Create an appropriate way to memorialize your pet. This will, of course, be determined by where you live. Your pet may be cremated and then ashes buried in a garden or scattered in your pet’s favourite place. It may be that your pet’s body can be buried on the property where you live. You may want to create some sort of ritual for the time of the burial. A rock, a tree or bench may mark the place where your pet is buried. There are pet cemeteries in some communities and your veterinarian or local funeral director will be able to give you that information.
Find someone with whom you can talk. Don’t isolate yourself from others. You need their support and comfort. Your friends who have pets will understand. Don’t try to be “brave” with other family members. Remember that they are also grieving the death of this significant family member. You may find it helpful to ask your veterinarian or local funeral director for referral to a bereavement counsellor or pet loss support group.
Involve the children in the family. The death of a family pet is often a “teaching moment” for the children. It gives adults an opportunity to teach children that for “everything under the sun…there is a time to be born and a time to die.” (Ecclesiastes 3:1) Be honest with children. You may have the opportunity to prepare them for the death, but above all, be honest. When the death occurs, tell the children the pet has died. Don’t tell them the pet has “gone away” or worse still, that the pet is “missing”. When we involve children, we do them a great favour, since we will be preparing them for the inevitable death of a loved person in the family.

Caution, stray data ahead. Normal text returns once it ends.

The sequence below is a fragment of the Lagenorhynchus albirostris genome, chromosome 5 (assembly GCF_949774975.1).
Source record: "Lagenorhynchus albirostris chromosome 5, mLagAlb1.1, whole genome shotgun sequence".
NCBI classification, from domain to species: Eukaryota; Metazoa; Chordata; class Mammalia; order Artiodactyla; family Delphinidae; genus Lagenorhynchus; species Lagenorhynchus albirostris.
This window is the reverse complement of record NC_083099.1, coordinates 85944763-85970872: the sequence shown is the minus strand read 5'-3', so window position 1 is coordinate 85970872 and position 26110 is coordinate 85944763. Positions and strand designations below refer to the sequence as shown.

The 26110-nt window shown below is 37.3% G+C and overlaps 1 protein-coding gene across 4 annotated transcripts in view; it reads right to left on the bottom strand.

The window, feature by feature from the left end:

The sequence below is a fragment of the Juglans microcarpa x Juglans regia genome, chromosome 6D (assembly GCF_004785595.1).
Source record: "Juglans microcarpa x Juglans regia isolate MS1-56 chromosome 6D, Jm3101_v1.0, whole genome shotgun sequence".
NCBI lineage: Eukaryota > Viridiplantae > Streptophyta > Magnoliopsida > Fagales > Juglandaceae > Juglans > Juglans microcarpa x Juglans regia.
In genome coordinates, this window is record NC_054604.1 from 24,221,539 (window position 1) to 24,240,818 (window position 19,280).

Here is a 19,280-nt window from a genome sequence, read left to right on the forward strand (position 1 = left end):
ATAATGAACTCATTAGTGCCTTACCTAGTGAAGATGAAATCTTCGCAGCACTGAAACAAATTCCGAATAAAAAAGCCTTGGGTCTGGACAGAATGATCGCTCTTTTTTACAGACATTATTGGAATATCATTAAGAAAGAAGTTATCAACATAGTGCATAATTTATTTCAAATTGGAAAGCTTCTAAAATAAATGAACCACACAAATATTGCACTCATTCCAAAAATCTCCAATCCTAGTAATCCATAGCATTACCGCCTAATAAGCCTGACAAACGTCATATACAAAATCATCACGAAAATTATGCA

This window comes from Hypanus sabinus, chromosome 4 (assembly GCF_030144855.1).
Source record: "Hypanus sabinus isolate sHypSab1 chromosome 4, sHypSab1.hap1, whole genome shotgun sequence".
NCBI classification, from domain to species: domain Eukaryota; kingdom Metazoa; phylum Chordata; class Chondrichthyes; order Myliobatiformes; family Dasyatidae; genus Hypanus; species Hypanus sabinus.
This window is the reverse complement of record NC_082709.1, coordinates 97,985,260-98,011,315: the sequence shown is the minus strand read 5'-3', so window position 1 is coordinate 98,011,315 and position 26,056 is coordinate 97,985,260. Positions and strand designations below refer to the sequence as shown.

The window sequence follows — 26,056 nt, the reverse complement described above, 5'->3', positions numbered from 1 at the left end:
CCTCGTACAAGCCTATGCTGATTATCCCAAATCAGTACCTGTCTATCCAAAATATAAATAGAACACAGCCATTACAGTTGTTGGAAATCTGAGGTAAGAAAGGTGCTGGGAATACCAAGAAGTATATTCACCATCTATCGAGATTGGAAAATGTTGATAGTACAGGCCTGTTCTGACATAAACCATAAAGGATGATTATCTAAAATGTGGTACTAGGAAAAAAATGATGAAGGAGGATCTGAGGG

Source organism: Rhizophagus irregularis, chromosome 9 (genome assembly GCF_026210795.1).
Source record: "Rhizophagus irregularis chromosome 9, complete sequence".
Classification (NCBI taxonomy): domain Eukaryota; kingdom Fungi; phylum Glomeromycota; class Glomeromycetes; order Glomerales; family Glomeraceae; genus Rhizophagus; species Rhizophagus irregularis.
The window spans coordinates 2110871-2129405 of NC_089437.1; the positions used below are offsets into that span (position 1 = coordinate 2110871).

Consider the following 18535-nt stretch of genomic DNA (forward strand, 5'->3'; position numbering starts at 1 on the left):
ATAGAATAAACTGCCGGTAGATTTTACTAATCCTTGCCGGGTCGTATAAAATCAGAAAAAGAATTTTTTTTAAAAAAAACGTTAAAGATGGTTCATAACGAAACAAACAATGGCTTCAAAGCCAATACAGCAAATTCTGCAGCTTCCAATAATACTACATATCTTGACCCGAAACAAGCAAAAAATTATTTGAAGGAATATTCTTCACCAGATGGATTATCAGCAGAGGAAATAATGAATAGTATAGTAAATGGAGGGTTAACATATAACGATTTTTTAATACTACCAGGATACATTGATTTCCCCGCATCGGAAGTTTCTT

A pet as small as a goldfish may be the first opportunity a child has to learn about caring for another living creature. When the fish dies, it may be a significant loss for the child. Encourage the child to cry, to express feelings and to ask the inevitable questions about death. Children often have insights adults are missing and may have the perfect idea for what to do to memorialize the pet.
It is usually not a good idea to rush into getting a replacement for this pet. Pets, like people, are individuals and can’t be replaced. It isn’t helpful to try to get an exact replica of the one who has died. It will take time for you to adjust to the fact that this beloved pet has died. You may take time to dispose of your pet’s belongings. When you feel ready, remove your pet’s feeding dishes and bed. You may decide to keep items like a tag or collar. Do what you feel like, when you feel like it. When this transition has taken place you may begin to think about getting a new pet. But you will never replace the one who has just died.
With every death or significant loss it is important to take time to grieve. It is, however, equally important to begin the process of moving on with life. The memories of this pet will be with you for the rest of your life. Let the memories comfort you. Let your relationship with this pet be the foundation upon which you will build a relationship with a new pet if you decide to bring another one into your life. When you are ready, a new relationship can be developed and a new life created with another pet with whom you can hopefully share the next few years of your life.
© John Kennedy Saynor. Used with permission
Copies of this brochure are available at The Ross Funeral Chapel in Port Hope, Ontario. For further information about how to access this brochure as well as others in the series, please call Jamieson Ross at 905-885-4931 or email him at firstname.lastname@example.org. Consistent with the first report’s findings, the researchers also did not find any sizeable differences in results between the https://essayclick.net two programs